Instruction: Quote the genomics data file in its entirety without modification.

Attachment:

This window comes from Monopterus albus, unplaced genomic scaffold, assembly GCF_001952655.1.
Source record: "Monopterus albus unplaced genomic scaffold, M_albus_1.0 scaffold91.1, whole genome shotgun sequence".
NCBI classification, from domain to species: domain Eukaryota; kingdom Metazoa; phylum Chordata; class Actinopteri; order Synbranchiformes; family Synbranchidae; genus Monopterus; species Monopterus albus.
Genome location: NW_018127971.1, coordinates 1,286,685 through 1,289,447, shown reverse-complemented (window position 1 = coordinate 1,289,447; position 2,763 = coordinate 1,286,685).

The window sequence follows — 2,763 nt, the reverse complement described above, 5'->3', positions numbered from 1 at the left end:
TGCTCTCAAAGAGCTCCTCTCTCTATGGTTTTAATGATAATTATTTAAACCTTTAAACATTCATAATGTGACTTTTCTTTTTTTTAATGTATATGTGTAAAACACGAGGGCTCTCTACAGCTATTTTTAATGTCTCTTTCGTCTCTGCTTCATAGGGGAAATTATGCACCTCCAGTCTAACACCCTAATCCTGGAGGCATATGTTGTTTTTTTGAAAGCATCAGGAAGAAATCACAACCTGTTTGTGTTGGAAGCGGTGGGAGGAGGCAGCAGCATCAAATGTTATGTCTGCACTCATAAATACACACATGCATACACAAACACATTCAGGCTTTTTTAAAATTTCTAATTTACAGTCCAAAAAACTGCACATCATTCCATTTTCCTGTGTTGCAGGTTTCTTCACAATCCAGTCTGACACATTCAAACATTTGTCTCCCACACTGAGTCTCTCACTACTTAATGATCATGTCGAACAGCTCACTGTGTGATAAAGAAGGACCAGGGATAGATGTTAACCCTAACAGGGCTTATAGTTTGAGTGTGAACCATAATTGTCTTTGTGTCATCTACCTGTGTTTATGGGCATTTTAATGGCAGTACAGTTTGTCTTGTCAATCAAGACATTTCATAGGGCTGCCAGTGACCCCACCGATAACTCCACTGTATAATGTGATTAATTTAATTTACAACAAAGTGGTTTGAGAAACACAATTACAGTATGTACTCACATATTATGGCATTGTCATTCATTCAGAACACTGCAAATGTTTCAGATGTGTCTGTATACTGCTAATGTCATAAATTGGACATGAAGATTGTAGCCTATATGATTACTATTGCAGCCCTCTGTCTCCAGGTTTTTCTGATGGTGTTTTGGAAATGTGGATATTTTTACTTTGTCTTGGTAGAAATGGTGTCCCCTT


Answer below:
This window comes from Monopterus albus, unplaced genomic scaffold, assembly GCF_001952655.1.
Source record: "Monopterus albus unplaced genomic scaffold, M_albus_1.0 scaffold91.1, whole genome shotgun sequence".
NCBI classification, from domain to species: domain Eukaryota; kingdom Metazoa; phylum Chordata; class Actinopteri; order Synbranchiformes; family Synbranchidae; genus Monopterus; species Monopterus albus.
Genome location: NW_018127971.1, coordinates 1,286,685 through 1,289,447, shown reverse-complemented (window position 1 = coordinate 1,289,447; position 2,763 = coordinate 1,286,685).

The window sequence follows — 2,763 nt, the reverse complement described above, 5'->3', positions numbered from 1 at the left end:
TGCTCTCAAAGAGCTCCTCTCTCTATGGTTTTAATGATAATTATTTAAACCTTTAAACATTCATAATGTGACTTTTCTTTTTTTTAATGTATATGTGTAAAACACGAGGGCTCTCTACAGCTATTTTTAATGTCTCTTTCGTCTCTGCTTCATAGGGGAAATTATGCACCTCCAGTCTAACACCCTAATCCTGGAGGCATATGTTGTTTTTTTGAAAGCATCAGGAAGAAATCACAACCTGTTTGTGTTGGAAGCGGTGGGAGGAGGCAGCAGCATCAAATGTTATGTCTGCACTCATAAATACACACATGCATACACAAACACATTCAGGCTTTTTTAAAATTTCTAATTTACAGTCCAAAAAACTGCACATCATTCCATTTTCCTGTGTTGCAGGTTTCTTCACAATCCAGTCTGACACATTCAAACATTTGTCTCCCACACTGAGTCTCTCACTACTTAATGATCATGTCGAACAGCTCACTGTGTGATAAAGAAGGACCAGGGATAGATGTTAACCCTAACAGGGCTTATAGTTTGAGTGTGAACCATAATTGTCTTTGTGTCATCTACCTGTGTTTATGGGCATTTTAATGGCAGTACAGTTTGTCTTGTCAATCAAGACATTTCATAGGGCTGCCAGTGACCCCACCGATAACTCCACTGTATAATGTGATTAATTTAATTTACAACAAAGTGGTTTGAGAAACACAATTACAGTATGTACTCACATATTATGGCATTGTCATTCATTCAGAACACTGCAAATGTTTCAGATGTGTCTGTATACTGCTAATGTCATAAATTGGACATGAAGATTGTAGCCTATATGATTACTATTGCAGCCCTCTGTCTCCAGGTTTTTCTGATGGTGTTTTGGAAATGTGGATATTTTTACTTTGTCTTGGTAGAAATGGTGTCCCCTT